France has faced significant scandals in recent years related  to  whistleblowers. The Mediator case (a weight-loss drug, believed to have killed hundreds of people), is a notable example. At the time of these scandals, whistleblowers were not protected by a specific whistleblowing law in France.


However, in specific situations, laws against dismissal and discrimination in cases of environmental threats, conflicts of interest, harassment or criminal offenses, provided some layer of protection. Because of this scattered legislation, protections for whistleblowers were dubious, as no general protection was provided by Law.

This has changed with the enactment of the “Sapin II” Act enacted in 2016. Since then, French legislators passed a most stringent series of protections, clearly encouraging disclosure of information by whistleblowers without fear of retaliation or sanctions.

Definition of whistleblower

The Sapin II Act of 8 November 2016, supplemented by a decree of April 2017, defines whistleblowers as people who report or reveal, in good faith and without personal interest a crime or offense, a serious and clear violation of an international commitment, law, regulation, or a threat or a serious harm to the public interest.

Before this Act, France had six different regulations on whistleblowing regarding various sectors (e.g., financial, environmental, public sector) that were not uniform. The Sapin II Act is considered as a major step, as it creates a common status for whistleblowers regardless  of the scope of the alert, which significantly increased their protections, and sets up a “professional” whistleblowing system as of January 1, 2018.


Only an individual can be considered as a whistleblower and raise an alert under French law, which means that a company cannot benefit from this status. The whistleblowers’s protection includes the employees of the company directly concerned by the alert, but also any “external” or “temporary” staff.

Whistleblowers benefit from criminal immunity which allows them to disclose information identified as confidential. This immunity applies provided that the information disclosed is necessary and proportionate to the preservation of the interests involved, and intervenes within the legal requirements. The intent of the whistleblowers should not be to harm the persons concerned by the alert. The protection granted to whistleblowers includes any disciplinary measure or sanction, based on the alert raised.

If an employer seeks to retaliate by dismissing a whistleblower because of a disclosure, the dismissal will be considered as discriminatory and thus null and void. The disclosure, however, of information considered as national secrecy, protected by the medical secrecy or the attorney- client privilege is not protected. The Sapin II Act intends to prevent any potential obstruction of a whistleblower by providing a sentence of imprisonment of up to one year, and a penalty of EUR 15,000 which could be pronounced in case of obstruction, or attempt to obstruct “in any manner”. If a company to seek a complaint for defamation against a whistleblower, a sentence of imprisonment of up to three years, and a penalty of EUR 30,000 could be incurred by the company.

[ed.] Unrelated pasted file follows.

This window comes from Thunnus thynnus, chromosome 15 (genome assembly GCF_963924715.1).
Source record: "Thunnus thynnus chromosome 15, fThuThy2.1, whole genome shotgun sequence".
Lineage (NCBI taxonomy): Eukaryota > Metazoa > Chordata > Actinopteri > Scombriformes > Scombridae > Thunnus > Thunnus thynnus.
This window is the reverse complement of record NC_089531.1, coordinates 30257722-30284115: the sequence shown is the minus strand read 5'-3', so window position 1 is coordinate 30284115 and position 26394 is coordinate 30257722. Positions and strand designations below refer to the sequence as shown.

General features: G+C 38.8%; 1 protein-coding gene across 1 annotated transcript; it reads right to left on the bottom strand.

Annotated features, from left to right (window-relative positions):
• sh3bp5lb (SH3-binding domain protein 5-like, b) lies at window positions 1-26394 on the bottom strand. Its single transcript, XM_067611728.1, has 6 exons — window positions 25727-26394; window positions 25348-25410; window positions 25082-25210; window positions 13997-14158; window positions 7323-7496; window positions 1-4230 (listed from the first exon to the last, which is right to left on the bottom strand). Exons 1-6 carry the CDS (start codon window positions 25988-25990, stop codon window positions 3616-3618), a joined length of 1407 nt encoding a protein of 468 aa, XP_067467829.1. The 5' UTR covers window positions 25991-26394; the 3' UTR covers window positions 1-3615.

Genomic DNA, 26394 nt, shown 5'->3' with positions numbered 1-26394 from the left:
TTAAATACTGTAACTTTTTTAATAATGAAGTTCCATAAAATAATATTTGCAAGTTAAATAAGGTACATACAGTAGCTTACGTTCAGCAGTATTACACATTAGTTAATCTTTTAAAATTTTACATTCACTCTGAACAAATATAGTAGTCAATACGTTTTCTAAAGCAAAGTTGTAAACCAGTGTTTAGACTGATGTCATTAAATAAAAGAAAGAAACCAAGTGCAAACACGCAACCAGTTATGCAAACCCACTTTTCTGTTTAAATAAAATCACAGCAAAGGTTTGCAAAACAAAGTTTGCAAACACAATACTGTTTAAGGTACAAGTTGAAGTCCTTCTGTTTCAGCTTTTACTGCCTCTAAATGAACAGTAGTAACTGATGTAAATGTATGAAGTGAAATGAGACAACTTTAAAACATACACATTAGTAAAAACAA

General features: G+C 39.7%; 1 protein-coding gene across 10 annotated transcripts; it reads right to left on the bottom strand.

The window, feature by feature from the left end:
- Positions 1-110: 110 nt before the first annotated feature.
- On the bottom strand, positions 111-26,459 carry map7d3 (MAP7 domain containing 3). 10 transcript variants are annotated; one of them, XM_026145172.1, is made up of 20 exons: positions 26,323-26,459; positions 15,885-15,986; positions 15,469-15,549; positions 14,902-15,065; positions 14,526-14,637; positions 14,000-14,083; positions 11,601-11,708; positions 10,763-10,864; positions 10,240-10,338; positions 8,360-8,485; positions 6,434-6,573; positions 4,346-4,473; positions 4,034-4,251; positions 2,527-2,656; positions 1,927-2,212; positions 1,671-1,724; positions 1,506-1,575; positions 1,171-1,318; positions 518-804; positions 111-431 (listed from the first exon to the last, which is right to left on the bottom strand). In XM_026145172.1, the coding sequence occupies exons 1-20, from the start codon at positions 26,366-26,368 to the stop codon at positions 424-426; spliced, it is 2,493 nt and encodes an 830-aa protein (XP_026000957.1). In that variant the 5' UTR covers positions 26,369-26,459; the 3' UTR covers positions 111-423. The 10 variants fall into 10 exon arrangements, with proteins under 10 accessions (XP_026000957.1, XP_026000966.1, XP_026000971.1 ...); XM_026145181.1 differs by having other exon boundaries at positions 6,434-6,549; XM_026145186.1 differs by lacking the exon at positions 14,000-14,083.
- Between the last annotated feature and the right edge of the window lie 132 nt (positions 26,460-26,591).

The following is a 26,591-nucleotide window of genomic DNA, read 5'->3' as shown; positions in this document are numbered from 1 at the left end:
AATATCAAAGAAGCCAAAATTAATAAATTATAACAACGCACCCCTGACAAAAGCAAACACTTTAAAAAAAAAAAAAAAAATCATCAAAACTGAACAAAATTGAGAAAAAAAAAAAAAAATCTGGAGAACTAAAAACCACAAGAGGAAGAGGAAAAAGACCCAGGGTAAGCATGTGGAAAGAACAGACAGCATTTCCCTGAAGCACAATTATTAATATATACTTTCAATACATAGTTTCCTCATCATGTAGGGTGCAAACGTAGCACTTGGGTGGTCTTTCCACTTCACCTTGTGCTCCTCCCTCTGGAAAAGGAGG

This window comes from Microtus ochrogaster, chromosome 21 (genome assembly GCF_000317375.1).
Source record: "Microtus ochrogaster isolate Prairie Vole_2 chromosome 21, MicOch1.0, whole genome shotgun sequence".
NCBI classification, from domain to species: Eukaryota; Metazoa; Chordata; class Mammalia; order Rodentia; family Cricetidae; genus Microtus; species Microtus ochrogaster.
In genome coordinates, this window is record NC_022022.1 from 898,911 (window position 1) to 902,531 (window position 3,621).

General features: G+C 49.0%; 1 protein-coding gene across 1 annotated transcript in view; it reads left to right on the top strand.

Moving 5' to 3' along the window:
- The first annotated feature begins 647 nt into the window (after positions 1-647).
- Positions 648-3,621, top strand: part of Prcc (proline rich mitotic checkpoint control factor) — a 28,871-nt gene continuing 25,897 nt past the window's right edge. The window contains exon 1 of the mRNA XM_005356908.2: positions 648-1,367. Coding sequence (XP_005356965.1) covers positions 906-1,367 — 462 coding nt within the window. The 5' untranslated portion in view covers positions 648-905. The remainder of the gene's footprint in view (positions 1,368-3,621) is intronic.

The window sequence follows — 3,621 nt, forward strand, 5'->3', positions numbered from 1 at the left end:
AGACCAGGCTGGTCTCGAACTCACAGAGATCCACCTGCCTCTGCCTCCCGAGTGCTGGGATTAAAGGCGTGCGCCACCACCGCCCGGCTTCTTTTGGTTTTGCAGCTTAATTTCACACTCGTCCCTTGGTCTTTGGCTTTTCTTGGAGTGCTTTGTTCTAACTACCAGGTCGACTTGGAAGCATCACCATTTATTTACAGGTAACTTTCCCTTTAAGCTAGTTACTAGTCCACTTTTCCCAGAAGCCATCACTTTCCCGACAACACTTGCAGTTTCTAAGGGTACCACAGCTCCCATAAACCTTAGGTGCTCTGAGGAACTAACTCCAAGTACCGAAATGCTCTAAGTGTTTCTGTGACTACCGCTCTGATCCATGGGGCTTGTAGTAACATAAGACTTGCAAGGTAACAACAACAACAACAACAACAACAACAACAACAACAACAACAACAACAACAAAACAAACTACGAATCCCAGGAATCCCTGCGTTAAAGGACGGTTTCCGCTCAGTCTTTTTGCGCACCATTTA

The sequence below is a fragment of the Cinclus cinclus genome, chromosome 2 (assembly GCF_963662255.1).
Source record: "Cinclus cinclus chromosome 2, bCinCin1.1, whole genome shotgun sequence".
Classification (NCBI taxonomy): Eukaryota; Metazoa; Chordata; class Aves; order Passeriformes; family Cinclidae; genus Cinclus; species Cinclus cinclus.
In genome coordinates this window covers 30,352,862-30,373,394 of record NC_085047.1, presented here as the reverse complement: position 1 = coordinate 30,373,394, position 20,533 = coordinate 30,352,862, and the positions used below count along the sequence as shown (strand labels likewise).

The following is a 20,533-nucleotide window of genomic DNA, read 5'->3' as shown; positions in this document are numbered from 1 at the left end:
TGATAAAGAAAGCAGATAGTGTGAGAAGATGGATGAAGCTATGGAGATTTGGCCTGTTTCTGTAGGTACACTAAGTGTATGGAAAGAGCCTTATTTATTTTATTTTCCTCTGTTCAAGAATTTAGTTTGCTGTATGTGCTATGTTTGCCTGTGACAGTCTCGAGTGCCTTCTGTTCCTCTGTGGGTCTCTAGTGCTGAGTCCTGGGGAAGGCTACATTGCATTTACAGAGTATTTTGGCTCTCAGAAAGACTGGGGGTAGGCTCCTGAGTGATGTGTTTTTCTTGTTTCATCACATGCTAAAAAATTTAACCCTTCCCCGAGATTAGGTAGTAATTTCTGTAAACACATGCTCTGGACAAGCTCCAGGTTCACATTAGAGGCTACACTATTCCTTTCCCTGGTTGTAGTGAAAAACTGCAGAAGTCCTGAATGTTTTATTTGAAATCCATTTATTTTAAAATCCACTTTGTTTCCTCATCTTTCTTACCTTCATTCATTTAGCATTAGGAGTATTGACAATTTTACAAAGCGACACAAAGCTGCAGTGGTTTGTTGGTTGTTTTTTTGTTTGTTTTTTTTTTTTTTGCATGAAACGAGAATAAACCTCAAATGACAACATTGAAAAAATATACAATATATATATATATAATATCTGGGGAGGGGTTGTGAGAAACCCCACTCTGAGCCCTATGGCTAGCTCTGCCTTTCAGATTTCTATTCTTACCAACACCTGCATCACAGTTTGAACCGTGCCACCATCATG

Best practices

All companies with at least 50 employees are required by French law to implement an internal disclosure procedure. This procedure must provide for the ways in which individuals report their disclosure, the person to whom the disclosure must be made (which must be the employee’s direct or indirect supervisor, the employer, or a specific person within the Company), and the measures taken to guarantee the confidentiality of the disclosure. The employer must inform employees of the procedure implemented within the company. There is no specific sanction provided by French law in case of non- compliance with the above requirements. Nevertheless, an employer that does not implement such a procedure could risk that confidential information be directly disclosed to the public through the press  or social networks. In other words, if a process is not put in place by the employer, the employee is free to disclose the information in any way he/she wishes.

The EU draft Directive

The European Commission proposed in April 2018, a new Directive to strengthen the whistleblowers’s protection across Europe. Recently, on 20 November 2018, the Committee on Legal Affairs of the European Parliament adopted a report intending to increase the rights granted by the European Union to whistleblowers. While only 10 member states ensure a full whistleblower protection, the goal of the new proposed Directive would be to harmonize this protection throughout Europe and fill the gap created by reluctant countries that, have not yet ensured any whistleblowing protection. Only time will tell whether this EU legislation will have a positive impact by extending the protections throughout Europe to fight corruption.

Country-by-country and EU whistle-blowing rules need to be taken into account in setting the best practices and policies in this growing area of risk, including what  an employer must do when faced with a whistle-blower claim, such as whether an investigation is required, protections of the employee who complained of company practices and litigation issues.

Best practice requires companies to take action in advance by creating a hotline and training its employees in ethical behavior.